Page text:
As we know, the inflation rate has been going up – last month’s Consumer Price Index showed prices increased by 6.8% in one year. This week we’ll get the latest numbers from the other inflation measure out there – one that the Fed prefers: the Personal Consumption Expenditures, or PCE.
The PCE takes into account consumer substitutions – think buying chicken when it’s cheaper than beef. So what do each of these inflation indexes tell us?
You can get at the differences between these measures by asking economists how they’re spending their own money.
Rhea Thomas is with Wilmington Trust in Pennsylvania – where temperatures are in the 30s and 40s lately.
“And we do have gas heating here. So those prices have gone up quite a bit,” she said.
The Personal Consumption Expenditures index – or PCE – takes into account that Thomas is changing her habits accordingly.
“I have tried to adjust the thermostat a little bit,” she said.
But the Consumer Price Index – or CPI – assumes Thomas is cranking the heat as much as she did a year ago, and, that other consumers are buying like they used to.
“Whereas PCE is actually fully reflecting the shifts that they’re making to adjust for those higher prices,” Thomas said.
In other words, it really is a more personal index. When consumers buy, for example, more chicken, the PCE gives chicken more weight, and that affects its inflation snapshot.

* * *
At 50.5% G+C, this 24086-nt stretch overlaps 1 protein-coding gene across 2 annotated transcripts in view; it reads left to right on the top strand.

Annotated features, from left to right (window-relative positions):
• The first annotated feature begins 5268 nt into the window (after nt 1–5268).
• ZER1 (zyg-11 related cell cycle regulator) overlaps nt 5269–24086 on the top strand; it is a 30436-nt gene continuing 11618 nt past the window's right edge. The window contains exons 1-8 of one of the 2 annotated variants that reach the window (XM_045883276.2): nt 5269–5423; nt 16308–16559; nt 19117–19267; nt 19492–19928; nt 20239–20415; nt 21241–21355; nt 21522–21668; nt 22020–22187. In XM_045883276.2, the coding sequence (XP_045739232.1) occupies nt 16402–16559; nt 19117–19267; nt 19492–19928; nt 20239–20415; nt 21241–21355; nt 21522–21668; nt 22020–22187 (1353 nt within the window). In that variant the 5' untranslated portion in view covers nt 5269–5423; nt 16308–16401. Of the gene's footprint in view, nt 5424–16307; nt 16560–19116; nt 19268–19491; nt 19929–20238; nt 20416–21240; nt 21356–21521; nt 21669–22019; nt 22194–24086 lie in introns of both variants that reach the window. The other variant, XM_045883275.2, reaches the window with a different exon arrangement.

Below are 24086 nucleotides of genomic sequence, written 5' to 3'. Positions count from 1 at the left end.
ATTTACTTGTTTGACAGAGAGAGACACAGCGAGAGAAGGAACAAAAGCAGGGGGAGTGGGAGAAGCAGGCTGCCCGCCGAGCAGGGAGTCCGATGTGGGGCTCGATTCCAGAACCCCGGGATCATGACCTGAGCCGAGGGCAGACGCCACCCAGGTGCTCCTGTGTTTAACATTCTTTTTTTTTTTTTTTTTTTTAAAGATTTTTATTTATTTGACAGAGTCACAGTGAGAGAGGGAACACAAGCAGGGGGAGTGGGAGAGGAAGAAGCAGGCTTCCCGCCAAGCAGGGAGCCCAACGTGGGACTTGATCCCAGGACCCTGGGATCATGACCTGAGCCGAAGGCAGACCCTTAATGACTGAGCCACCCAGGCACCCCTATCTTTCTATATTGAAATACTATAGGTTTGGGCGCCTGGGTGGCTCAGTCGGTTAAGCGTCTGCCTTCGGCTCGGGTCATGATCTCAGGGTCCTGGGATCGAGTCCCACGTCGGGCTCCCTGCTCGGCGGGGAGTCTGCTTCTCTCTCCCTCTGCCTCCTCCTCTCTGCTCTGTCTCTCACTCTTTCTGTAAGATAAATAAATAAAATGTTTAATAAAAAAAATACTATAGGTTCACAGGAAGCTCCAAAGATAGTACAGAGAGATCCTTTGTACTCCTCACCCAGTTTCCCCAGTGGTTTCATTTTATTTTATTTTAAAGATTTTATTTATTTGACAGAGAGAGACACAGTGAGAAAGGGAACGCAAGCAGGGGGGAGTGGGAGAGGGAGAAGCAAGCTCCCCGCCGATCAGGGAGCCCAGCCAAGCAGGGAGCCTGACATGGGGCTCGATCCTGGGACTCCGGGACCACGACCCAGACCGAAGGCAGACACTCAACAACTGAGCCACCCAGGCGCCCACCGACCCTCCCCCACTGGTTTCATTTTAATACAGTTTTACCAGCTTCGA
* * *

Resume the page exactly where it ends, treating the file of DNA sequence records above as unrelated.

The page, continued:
Dean Baker, a senior economist with the Center for Economic and Policy Research, is thinking about buying a car.
When he upgrades from his 2005 Nissan Sentra, the CPI would reflect the new car sticker price, but, “the fact that I’m selling my old used car doesn’t matter at all,” he said.
The PCE, on the other hand, weighs the fact that he’ll get some cash from selling the Sentra.
“How much did you get for your older used car? And what’s going to appear in the PCE is just the difference between the two,” Baker said.
But what about people whose spending hasn’t changed?
“So I’m a pretty pathetic consumer,” said Mark Kuperberg, an economics professor at Swarthmore College.
He said he buys the same stuff all the time – “Either index would work fine for me.”
Kuperberg said both indexes have value, but the fact that we’re even talking about two different measures of inflation is telling.
“The bottom line is you’re getting very nerdy,” he said. “This is way in the weeds.”
And, he said, it’s symptomatic of the anxiety about inflation right now.
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